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A Gift For a Day and Another For a Lifetime.

It’s been a while since I’ve posted new material – about eight months.   A few things changed since my last post while others have stayed the same.  Cristian has kept Esther and I busy.  I’ve been writing — just not for this blog.  I’ll be posting about that in 2020.

A few months ago, Cristian turned 5.  Last year, I wrote a heartfelt post for his birthday, this year we focused on giving him a birthday party that focused on the children.  Too many times, we’ve gone to birthday parties disguised as weddings.  I’ll admit, I enjoyed the bacon-wrapped scallops, pigs in a blanket, and open bar — a lot — it wasn’t how we wanted to celebrate Cristian’s birthday.   Cristian and his cousins had a blast running and running and bouncing around the trampoline park where we celebrated his birthday.

In addition to planning his birthday, Esther and I spent much of 2019 finding a good kindergarten for Cristian.  The old me would have spent a good twenty minutes goofing on any person using that last sentence.  It’s amazing how one’s opinion changes when one’s perspective does.  I still goof on things, like gender-reveal parties — I was at one of those a few days ago.

In New York City, special needs children, including those with autism, cognitive delays, emotional disturbances, sensory impairments, or multiple disabilities are assigned to a District 75 School.  We spent much of the past year having Cristian evaluated by various mental health professionals and specialists or conducting site visits of potential schools.  This daunting process is more difficult because the bureaucrats parents are required to work with — they don’t make the process easy. 

The system is Darwinian — set up for most to fail.  Esther’s background as an Early Intervention and CPSE (Committee of Special Education) Coordinator gave her insight to how the system worked — but it didn’t make navigating it easier.  To someone like me, it seemed like the goal was to have parents bang their heads against the wall from all the bureaucratic nonsense.  After a few too many bumps and bruises, many give up and quit.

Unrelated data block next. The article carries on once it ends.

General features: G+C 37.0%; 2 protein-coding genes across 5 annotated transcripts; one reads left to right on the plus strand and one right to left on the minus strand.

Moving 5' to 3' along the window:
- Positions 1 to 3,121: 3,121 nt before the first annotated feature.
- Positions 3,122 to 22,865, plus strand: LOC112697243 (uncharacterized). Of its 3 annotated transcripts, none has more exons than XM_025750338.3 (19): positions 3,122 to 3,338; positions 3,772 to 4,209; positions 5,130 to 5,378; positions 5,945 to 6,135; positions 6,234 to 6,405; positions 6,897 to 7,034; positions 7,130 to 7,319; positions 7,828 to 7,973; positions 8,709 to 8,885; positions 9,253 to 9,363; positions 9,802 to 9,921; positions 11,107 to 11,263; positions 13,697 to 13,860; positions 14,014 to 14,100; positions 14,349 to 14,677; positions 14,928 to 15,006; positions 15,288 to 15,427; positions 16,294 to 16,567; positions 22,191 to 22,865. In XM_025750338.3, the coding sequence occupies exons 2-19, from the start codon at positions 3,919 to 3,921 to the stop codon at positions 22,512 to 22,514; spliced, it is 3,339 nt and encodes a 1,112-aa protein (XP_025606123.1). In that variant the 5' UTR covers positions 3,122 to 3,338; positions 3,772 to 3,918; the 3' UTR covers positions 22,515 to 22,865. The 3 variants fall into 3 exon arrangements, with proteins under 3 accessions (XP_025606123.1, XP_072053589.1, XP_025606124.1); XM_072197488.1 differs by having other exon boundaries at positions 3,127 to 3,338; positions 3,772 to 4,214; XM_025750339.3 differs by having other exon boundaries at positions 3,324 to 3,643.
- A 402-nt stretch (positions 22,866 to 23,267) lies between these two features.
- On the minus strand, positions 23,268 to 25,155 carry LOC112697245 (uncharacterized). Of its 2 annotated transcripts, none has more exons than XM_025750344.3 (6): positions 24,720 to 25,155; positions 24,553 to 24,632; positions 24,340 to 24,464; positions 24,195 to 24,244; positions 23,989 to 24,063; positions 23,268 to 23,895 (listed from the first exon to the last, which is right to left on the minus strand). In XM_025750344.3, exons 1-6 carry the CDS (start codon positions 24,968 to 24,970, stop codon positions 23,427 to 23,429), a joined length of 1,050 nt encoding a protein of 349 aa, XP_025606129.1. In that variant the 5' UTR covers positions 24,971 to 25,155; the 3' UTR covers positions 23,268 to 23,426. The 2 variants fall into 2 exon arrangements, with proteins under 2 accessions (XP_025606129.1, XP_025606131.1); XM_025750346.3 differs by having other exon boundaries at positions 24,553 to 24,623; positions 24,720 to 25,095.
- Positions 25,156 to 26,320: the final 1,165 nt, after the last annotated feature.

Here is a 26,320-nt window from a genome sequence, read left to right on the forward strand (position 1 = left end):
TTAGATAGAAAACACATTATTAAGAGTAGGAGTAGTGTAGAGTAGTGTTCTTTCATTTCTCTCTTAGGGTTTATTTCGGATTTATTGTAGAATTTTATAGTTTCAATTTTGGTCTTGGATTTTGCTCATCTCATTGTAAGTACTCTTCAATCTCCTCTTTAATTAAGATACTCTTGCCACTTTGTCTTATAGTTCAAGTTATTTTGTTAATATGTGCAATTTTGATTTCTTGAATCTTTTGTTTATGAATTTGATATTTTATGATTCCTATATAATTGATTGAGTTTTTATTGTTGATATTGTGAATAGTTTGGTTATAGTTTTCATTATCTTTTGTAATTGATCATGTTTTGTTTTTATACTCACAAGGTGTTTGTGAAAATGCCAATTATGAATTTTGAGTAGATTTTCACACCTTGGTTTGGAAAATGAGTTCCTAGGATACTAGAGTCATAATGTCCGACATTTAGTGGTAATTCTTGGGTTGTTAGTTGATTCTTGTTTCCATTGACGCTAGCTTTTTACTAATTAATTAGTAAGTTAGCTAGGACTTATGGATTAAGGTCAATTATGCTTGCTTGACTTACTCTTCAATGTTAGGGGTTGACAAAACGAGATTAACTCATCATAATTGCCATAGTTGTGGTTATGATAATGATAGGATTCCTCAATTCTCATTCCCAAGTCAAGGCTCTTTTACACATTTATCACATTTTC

Cristian is fortunate that his favorite person is a capable advocate.  People meeting Esther learn quickly that she doesn’t give up easily.  Whether she’s a running a marathon, or fighting for her son’s services—his mom has a never-say die attitude that serves him well. 

During an OT session

By late Summer, after a series of phone calls to case managers, and follow-ups with their supervisors, we ensured placement in a District 75 school where we felt Cristian’s needs would be met.  At the end of July, Esther and I toured the school with a group of anxious parents.  The administrators said all the right things as we visited the facilities where the children would get therapy and services.  Everything should have been fine, but looking over at Esther, I realized they weren’t.  She wasn’t feeling it in her gut.  If eleven years together taught me anything, it’s trust her gut. 

Trusting her intuition, she found a private school in Nassau County where she was blown away by what she saw.  They use the ABA (Applied Behavior Analysis) method, which Cristian has responded to.  Unlike the Public Schools we toured, they were better equipped to deal with Cristian’s specific needs.  Besides being autistic, he’s ADHD.  In a classroom setting, he’s a runner.  He ran out of his preschool classroom during this Turning Five Evaluation.  That incident stuck with Esther.  The non-answers she received on several school tours gave her that funny feeling.

A week later, Cristian and I joined Esther for a tour of this private school in West Hempstead — The Gersh Academy.  After several months of touring schools and feeling something was missing, we found a school that got Cristian.  There was one problem — the school was pricy — out of our budget pricey. 

After some research, we retained the services of a lawyer to take Cristian’s case to the Department of Education.  If the DOE cannot meet his specific needs, let’s put him in an environment with professionals who can.

Cristian started at The Gersh Academy in September, while his case is still pending.  Since then, his growth and development have been remarkable.

As I look back on 2019, I’ll remember two things about Cristian.  The joy and happiness he showed us bouncing around a trampoline park with his cousins and closest friends on his fifth birthday.  The other is the meetings, phone calls, and evaluations to ensure we placed Cristian in an environment that ensured his growth and development when that day at the trampoline park is a distant memory.